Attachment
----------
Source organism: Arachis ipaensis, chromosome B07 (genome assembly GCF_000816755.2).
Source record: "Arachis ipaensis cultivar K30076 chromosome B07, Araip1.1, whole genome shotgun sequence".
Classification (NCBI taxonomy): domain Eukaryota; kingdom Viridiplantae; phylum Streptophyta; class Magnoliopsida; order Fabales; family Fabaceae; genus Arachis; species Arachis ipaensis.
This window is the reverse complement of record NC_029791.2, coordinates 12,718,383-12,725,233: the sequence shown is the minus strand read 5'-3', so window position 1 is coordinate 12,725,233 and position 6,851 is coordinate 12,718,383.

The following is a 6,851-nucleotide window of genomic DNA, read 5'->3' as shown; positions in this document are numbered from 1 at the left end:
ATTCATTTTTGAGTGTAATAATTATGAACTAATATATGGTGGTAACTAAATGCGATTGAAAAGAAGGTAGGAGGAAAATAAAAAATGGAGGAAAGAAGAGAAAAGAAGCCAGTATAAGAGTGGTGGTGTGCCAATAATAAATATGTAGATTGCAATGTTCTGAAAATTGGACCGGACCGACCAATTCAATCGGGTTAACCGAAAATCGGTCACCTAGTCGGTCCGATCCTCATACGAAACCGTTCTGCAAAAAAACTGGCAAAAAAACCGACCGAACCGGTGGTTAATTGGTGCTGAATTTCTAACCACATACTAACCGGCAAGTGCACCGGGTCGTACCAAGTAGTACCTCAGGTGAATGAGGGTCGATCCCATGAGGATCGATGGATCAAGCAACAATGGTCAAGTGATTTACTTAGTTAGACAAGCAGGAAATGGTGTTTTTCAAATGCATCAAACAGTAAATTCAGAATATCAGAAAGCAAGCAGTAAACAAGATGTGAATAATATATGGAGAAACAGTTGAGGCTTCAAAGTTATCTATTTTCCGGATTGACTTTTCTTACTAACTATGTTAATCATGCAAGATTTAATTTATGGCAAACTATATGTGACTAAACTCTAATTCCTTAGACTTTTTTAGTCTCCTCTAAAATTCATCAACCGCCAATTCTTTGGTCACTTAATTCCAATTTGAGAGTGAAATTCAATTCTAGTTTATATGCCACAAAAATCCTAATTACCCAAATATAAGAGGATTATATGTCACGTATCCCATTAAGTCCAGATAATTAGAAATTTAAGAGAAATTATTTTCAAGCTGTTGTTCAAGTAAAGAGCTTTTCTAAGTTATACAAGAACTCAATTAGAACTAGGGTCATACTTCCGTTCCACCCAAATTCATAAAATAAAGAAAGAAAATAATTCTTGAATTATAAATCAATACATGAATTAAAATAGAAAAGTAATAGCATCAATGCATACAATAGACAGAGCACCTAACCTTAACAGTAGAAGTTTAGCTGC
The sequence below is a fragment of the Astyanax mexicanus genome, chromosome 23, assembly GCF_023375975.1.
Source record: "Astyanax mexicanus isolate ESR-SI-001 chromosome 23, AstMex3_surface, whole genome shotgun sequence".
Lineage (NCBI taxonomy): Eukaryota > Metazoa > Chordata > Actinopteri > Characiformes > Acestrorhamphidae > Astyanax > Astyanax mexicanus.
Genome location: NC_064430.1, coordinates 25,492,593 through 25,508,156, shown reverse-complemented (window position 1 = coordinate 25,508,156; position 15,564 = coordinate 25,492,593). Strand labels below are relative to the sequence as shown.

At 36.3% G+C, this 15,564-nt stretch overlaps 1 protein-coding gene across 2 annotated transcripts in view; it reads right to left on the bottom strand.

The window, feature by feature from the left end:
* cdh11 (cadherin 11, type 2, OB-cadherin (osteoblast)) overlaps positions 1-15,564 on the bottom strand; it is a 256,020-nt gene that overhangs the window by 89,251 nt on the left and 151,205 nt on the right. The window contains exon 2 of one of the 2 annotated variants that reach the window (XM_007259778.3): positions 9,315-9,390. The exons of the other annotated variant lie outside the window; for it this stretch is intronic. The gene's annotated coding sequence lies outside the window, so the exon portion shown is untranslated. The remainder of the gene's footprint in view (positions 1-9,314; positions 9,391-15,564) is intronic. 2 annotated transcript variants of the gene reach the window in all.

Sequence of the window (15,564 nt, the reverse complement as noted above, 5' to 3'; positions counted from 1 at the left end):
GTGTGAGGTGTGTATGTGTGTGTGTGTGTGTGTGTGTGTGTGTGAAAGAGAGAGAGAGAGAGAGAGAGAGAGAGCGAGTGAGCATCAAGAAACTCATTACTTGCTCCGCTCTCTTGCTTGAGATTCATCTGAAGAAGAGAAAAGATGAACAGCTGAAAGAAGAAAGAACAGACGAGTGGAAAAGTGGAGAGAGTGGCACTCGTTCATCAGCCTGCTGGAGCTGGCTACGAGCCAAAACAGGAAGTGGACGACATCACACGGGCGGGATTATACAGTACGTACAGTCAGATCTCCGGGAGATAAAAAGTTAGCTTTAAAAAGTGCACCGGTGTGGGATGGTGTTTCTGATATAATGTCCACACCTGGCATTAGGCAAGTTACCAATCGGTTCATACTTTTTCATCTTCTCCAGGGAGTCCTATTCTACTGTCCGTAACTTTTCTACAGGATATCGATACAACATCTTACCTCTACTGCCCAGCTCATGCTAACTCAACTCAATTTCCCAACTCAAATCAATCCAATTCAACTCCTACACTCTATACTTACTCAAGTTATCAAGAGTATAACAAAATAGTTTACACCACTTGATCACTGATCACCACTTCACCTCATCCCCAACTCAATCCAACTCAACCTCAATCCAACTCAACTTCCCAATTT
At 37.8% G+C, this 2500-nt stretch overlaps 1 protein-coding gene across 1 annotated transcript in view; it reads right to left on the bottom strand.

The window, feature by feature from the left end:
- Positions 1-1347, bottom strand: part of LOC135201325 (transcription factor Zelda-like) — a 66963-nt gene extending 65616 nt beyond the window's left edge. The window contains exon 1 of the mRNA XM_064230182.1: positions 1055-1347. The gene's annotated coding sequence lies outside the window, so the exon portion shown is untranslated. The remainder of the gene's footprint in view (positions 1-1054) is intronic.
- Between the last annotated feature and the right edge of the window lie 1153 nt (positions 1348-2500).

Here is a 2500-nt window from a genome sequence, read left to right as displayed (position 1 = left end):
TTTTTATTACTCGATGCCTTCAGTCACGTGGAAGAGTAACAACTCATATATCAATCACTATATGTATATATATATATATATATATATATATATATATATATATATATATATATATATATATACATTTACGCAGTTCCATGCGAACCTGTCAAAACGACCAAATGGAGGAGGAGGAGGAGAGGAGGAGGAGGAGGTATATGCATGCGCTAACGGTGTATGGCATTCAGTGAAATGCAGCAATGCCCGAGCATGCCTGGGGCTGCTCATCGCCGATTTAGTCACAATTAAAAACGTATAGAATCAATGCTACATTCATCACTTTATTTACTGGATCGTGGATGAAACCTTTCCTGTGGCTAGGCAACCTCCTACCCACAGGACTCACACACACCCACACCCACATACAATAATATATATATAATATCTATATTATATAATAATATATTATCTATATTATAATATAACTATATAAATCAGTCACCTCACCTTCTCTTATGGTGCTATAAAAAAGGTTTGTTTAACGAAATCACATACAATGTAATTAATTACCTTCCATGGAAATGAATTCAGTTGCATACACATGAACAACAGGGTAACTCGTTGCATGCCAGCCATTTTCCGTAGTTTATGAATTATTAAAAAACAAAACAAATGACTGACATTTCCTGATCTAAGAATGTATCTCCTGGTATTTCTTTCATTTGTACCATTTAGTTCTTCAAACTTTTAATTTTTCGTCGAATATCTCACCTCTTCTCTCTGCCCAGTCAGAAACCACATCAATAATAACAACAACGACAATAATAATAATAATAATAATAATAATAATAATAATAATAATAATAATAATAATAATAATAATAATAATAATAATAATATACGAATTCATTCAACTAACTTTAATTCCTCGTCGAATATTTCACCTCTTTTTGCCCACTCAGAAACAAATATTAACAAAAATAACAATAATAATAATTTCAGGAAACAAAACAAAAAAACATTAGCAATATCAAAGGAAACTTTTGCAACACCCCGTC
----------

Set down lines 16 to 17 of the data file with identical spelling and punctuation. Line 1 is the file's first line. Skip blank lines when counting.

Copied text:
At 37.8% G+C, this 2500-nt stretch overlaps 1 protein-coding gene across 1 annotated transcript in view; it reads right to left on the bottom strand.

The window, feature by feature from the left end: